Art Restorers Call for a Crackdown on ‘Botchers’ After Another Painting Is Destroyed

'They're botchers who botch things up. They destroy things,' a Spanish art restorer told the Guardian this week after a copy of the 'Immaculate Conception' was altered beyond recognition.

The original Immaculate Conception, 1665-1670 by Bartolomé Esteban Murillo held in the Museo del Prado, Madrid. The botched restoration was made on a copy of this work. Art Media/Print Collector/Getty Images

Eight years ago, attendees of the local Sanctuary of Mercy Church in Borja, Spain were shocked to discover that a prized 19th century fresco of Jesus called Ecce Homo that had hung inside the church had been smeared beyond recognition by a woman named Cecilia Gimenez in a completely botched restoration effort. The resulting, ruined painting was so fearsome it behold it sparked a global meme; now, something similar has happened to a private art collector in Valencia, Spain. The collector, who has not yet been named, was reportedly charged €1,200 ($1,360) by a furniture restorer to get his copy of Immaculate Conception by Bartolomé Esteban Murillo cleaned. Instead, disaster struck, and the visage of the painted figure was completely muddled.

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Now, in response, art conservation experts in Spain are pushing for the laws surrounding restoration processes to be tightened, so that such incidents don’t happen again: the Valencia collector’s painting has been facially warped by the furniture restorer beyond all recognition. “I don’t think this guy—or these people—should be referred to as restorers,” Fernando Carrera, a professor at the Galician School for the Conservation and Restoration of Cultural Heritage, told The Guardian. “Let’s be honest: they’re botchers who botch things up. They destroy things. Paradoxically, it shows just how important professional restorers are. We need to invest in our heritage, but even before we talk about money, we need to make sure that the people who undertake this kind of work have been trained in it.”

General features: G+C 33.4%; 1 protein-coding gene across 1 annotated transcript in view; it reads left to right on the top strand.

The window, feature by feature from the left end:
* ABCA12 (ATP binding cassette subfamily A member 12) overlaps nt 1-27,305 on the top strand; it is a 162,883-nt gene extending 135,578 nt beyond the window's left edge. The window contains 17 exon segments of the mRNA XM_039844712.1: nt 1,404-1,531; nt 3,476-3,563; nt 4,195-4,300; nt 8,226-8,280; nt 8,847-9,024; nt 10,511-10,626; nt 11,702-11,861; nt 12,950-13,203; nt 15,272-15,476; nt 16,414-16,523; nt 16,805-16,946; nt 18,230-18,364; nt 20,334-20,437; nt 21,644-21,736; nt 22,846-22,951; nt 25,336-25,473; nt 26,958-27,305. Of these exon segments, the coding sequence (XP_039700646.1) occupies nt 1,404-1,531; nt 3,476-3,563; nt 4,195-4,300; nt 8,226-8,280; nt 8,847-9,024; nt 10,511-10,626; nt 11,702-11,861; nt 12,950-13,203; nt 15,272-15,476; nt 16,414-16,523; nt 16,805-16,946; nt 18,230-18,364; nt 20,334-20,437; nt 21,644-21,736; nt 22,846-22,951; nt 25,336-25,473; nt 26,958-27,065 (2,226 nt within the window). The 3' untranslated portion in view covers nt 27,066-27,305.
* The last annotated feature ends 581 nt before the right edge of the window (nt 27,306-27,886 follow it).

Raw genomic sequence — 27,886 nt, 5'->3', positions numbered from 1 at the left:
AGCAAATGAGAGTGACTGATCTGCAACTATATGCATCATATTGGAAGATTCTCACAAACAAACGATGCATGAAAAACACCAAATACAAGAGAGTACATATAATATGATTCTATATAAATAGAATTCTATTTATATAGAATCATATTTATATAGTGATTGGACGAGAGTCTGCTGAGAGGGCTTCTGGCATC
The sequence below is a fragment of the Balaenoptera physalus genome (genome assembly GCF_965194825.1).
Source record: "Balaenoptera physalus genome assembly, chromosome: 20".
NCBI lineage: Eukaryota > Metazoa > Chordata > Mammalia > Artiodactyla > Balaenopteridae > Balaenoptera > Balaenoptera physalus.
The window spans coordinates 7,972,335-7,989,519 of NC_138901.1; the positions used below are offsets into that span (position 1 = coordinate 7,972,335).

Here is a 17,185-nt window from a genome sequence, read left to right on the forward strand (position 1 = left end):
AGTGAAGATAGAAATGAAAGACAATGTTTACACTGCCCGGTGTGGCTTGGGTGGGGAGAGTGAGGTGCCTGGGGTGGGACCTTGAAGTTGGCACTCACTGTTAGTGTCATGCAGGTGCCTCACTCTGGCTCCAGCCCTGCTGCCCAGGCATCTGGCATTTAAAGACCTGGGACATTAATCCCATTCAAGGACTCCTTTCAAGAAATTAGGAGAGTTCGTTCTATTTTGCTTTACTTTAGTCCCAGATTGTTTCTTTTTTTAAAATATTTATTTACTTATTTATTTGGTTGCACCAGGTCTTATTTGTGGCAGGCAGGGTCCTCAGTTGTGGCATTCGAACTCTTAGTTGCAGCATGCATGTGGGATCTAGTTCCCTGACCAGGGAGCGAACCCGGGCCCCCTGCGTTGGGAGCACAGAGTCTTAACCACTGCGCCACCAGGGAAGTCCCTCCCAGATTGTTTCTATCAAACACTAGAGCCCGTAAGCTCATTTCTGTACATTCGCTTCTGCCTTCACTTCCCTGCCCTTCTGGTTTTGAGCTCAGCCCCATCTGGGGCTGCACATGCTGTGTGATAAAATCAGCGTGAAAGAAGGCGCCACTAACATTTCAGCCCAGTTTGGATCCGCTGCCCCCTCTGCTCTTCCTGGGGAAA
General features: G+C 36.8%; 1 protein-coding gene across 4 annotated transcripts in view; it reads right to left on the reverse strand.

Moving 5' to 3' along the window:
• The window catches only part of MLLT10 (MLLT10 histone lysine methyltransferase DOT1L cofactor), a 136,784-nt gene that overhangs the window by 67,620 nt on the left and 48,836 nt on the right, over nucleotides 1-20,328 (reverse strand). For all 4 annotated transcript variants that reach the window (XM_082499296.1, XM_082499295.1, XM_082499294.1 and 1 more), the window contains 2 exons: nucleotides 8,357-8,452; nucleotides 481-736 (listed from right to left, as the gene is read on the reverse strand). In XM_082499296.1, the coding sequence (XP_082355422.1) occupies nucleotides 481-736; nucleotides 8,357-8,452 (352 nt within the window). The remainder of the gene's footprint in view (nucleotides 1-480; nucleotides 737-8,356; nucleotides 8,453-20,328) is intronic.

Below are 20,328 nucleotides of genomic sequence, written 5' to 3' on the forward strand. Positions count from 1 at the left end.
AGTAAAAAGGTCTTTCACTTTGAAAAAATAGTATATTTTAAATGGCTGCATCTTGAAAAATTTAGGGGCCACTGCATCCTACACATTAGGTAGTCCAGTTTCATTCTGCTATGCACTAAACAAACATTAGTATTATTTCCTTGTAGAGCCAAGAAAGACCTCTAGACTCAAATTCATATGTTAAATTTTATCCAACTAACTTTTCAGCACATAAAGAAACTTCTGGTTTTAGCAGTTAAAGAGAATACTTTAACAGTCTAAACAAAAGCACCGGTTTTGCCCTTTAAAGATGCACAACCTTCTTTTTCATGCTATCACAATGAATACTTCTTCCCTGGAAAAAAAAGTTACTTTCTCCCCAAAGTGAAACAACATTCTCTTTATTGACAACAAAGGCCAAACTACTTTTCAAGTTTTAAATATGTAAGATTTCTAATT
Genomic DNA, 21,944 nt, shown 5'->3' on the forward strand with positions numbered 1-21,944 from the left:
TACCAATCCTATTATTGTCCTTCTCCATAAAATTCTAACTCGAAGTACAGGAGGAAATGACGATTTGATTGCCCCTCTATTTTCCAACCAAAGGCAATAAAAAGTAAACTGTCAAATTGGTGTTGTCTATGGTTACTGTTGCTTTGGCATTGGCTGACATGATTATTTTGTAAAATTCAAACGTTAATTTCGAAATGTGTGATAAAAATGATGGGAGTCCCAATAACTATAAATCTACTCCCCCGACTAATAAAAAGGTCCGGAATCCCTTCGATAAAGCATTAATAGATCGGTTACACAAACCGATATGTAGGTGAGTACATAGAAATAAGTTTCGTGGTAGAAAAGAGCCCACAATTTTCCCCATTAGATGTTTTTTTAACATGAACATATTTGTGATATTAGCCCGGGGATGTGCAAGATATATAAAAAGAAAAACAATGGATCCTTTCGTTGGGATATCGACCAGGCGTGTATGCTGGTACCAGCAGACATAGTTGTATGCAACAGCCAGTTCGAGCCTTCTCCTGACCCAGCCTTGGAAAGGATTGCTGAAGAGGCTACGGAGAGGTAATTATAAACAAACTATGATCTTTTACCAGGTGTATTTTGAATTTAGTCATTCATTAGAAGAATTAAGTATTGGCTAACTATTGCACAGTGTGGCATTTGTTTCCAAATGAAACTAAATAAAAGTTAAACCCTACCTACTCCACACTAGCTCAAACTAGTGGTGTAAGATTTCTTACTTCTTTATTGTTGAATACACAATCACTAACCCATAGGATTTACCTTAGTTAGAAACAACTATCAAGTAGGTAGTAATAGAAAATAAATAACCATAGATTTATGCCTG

Carrera also added that Spain’s politicians need to be more financially and personally invested in the preservation of the country’s cultural history, an undertaking which is presently underfunded. The Ecce Homo incident might have seemed hilarious to spectators around the globe, but at the end of the day, all that happened was the destruction of art; a preventable hatchet job that shouldn’t have repeated itself. Unfortunately, like the portrait of Jesus, this copy of the Immaculate Conception has essentially been ruined forever. Art Restorers Call for a Crackdown on ‘Botchers’ After Another Painting Is Destroyed